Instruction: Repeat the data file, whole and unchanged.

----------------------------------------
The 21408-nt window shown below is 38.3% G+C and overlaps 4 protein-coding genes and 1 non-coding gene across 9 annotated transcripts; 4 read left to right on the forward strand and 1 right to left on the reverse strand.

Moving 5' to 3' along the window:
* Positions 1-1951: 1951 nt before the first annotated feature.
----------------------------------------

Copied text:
The 21408-nt window shown below is 38.3% G+C and overlaps 4 protein-coding genes and 1 non-coding gene across 9 annotated transcripts; 4 read left to right on the forward strand and 1 right to left on the reverse strand.

Moving 5' to 3' along the window:
* Positions 1-1951: 1951 nt before the first annotated feature.